The fact that Liz does not ask you back leads me to believe she would rather you not pose the question in the first place. At the end of a work week, you can simply say, “Have a great weekend.” I’m willing to bet she will wish the same to you, which will make the conversation more equal.

Speaking of equality, Liz may be your boss, but in the friendship department, we are going for equal footing here in the “friendly colleagues” goal. I know it’s not what you wanted initially from this relationship, but it seems all that Liz is willing to give. And forcing yourself to stop pursuing Liz as a close friend will free you to put time and effort into others in your life (or people you’ve yet to meet) who are open to everything you have to offer.

Best of luck and I’m sorry you’re going through this painful loss.

Nina

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We’re always looking for new reader questions for Nina! If you have a difficult friendship situation that you’d like advice on, fill out our anonymous contact form.

 

 

13 comments

  1. Caryn says:

    Great advice Nina! I agree completely and sympathize with the letter writer. And while I know we are not to be concerned with the “why,” I can’t help but wonder if the friendship changed once Liz became her boss (since she says Liz is “now” her boss). Perhaps Liz felt uncomfortable or unprofessional having the same type of friendship now that she is the letter writer’s boss — and presumably the boss of other people who she does not have a close friendship with and worries about perception or whatever. I have seen this happen many times and, right or wrong, it can complicate a friendship. Again, the reason doesn’t really matter and I agree it’s time to move on and focus on other friendships. Best of luck!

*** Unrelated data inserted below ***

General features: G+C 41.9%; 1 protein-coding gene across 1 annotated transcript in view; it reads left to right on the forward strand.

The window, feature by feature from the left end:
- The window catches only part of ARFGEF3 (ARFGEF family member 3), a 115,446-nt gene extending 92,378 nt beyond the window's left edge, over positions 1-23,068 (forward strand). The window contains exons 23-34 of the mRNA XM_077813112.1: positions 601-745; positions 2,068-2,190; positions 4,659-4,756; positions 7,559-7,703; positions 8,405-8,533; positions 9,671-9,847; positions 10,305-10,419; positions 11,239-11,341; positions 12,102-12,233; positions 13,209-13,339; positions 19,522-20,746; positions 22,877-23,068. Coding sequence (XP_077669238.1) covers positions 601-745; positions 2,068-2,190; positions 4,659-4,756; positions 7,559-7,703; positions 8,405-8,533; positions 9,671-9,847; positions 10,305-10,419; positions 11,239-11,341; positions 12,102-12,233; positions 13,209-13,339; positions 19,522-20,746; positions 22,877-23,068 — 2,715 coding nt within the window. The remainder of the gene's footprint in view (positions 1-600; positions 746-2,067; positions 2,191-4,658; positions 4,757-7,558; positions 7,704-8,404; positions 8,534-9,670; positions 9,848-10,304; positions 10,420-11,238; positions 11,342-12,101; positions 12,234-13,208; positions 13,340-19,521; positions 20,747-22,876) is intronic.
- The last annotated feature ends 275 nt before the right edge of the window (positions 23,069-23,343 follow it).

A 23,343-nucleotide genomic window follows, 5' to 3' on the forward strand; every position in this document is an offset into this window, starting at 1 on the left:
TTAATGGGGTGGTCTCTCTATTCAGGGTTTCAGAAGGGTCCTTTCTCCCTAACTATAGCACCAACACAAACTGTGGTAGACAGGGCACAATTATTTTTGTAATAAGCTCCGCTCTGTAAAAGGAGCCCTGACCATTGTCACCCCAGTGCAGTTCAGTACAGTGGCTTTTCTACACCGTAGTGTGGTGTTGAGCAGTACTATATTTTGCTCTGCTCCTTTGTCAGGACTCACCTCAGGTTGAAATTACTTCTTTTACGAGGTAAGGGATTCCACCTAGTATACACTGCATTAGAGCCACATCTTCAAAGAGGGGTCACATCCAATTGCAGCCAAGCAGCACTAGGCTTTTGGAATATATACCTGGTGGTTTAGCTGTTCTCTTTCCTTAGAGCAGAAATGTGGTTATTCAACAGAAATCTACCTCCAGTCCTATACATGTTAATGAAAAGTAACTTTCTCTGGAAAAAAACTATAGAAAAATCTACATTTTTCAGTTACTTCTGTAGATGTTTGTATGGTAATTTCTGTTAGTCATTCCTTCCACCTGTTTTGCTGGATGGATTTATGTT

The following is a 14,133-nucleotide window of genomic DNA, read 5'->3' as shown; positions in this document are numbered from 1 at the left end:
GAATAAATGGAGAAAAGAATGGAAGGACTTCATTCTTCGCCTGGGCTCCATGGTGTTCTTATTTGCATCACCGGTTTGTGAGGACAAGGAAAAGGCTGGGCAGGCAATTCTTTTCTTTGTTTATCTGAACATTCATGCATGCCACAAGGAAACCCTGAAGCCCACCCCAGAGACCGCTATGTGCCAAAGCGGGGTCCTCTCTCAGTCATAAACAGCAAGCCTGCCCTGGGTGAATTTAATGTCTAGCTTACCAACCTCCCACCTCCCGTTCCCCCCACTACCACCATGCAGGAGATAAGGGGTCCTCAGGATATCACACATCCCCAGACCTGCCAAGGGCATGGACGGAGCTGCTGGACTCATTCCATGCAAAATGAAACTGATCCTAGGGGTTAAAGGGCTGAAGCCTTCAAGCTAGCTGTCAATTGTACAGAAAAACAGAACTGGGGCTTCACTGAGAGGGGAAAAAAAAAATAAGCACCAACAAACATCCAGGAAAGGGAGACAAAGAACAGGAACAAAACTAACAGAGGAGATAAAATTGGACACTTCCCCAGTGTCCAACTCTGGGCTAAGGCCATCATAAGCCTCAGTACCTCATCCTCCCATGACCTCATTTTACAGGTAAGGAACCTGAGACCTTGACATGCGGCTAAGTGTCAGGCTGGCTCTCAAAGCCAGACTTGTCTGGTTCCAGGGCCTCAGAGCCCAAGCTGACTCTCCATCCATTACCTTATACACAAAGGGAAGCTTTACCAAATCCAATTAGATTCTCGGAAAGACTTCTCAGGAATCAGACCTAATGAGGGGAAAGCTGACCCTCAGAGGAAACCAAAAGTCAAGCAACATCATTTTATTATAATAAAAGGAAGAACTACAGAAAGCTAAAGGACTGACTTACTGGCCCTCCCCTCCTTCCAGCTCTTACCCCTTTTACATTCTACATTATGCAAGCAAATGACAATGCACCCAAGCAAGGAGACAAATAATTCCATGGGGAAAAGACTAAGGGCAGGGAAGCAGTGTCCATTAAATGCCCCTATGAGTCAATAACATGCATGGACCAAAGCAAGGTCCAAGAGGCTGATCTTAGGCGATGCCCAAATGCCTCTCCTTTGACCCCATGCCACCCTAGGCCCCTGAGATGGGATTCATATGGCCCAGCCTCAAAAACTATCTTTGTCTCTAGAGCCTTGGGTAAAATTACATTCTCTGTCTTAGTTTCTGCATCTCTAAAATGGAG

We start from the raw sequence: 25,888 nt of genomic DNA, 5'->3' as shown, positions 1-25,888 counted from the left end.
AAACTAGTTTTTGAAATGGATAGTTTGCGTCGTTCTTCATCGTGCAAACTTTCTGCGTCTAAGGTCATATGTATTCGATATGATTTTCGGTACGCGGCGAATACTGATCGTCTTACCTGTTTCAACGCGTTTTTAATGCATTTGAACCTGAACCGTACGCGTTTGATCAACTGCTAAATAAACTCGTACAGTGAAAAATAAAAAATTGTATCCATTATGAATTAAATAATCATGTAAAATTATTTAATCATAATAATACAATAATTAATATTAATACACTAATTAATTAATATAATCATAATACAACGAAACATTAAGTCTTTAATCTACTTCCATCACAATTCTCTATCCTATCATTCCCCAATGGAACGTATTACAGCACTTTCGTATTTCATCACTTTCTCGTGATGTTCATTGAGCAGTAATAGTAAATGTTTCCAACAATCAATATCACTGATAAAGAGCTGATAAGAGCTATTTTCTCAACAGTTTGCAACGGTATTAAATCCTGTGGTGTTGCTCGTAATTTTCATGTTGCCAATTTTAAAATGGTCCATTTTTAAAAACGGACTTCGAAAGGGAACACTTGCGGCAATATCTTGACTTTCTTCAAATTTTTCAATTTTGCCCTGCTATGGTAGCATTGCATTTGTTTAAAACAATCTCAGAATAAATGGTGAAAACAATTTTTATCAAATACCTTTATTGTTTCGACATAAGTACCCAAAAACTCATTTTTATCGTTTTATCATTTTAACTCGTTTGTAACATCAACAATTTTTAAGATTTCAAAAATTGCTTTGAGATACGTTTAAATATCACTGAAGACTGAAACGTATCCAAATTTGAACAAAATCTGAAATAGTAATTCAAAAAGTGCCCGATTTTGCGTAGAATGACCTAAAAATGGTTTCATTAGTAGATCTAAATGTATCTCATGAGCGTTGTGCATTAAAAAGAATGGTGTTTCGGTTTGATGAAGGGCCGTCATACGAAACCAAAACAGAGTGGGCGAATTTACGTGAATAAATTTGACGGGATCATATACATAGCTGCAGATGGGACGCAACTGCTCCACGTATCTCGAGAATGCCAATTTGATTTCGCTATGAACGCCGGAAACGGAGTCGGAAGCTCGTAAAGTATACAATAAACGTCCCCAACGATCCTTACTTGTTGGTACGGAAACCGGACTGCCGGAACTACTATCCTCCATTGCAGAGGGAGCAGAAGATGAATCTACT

Caryn recently posted…Remembering To Be ThankfulMy Profile

  2. This advice is spot-on, Nina. It is an awkward situation and pursuing the relationship when it isn’t reciprocated will make it much worse. I know we all wonder “why” a relationship ends and sometimes there is no real explanation – in this case, it could very well be because the work roles changed.

    Looking forward to more of your insight in 2017.
    Rudri Bhatt Patel @ Being Rudri recently posted…A Few Friday FavesMy Profile

  3. Sarah says:

    I agree with you on everything here, Nina. It might be difficult to hear but I believe you’ve given some great advice on this one. The fact that this woman is now her boss makes this even more awkward and painful, I would imagine, but I think this is the right way to approach this situation. I am sorry, too, for the sender. Hope things get easier.
    Sarah recently posted…Why Quitting Writing Is the Best Thing I’ve Ever DoneMy Profile

  4. Tamara says:

    Great advice! It’s hard to see only one side and to only wonder what the other is thinking/feeling. I love that you get to the heart and root of it, rather than wonder like the poor reader. And me! I wonder too!

  5. This post makes my heart so sore for the writer.

    I wondered, as did other commenters, if it’s not the fact that Liz is now the boss which is changing the friendship dynamic.

    Still, to actually ask her if this is the case will be very awkward and still, Liz might not be honest.

    I like your advice, Nina, that she should retreat and be friendly office colleagues and leave it at that.

    To the writer – there are many awesome women out there for you to befriend. Best of luck!

  6. Pam says:

    Ugh I have nothing to say that hasn’t already been said. My hearts goes out to the writer of the letter. By the same token, I’ve been the person who ended the friendship without an explanation (because I felt the friend in question wouldn’t understand my reasons and it would be a painful conversation that would ultimately have no purpose). It would be bad enough if the friend had just bailed but now that she’s the letter writer’s boss… double ugh. I can’t imagine better advice that what you offered.
    Pam recently posted…Coffee Date January 2017My Profile

  7. The letter writer’s situation is painful, but your advice — as always — is spot on.
    She needs to stop IMMEDIATELY with the requests, inquiries, probing, hoping – not matter how hard this might be at first.

    And I agree that while she may have to “act” this way, her feelings may eventually follow. I’m a big believe in “fake it ’til you make it” and BEHAVING in the way you wish you FELT is a good first step.

    Keep up the great advice – looking forward to your insights in 2017!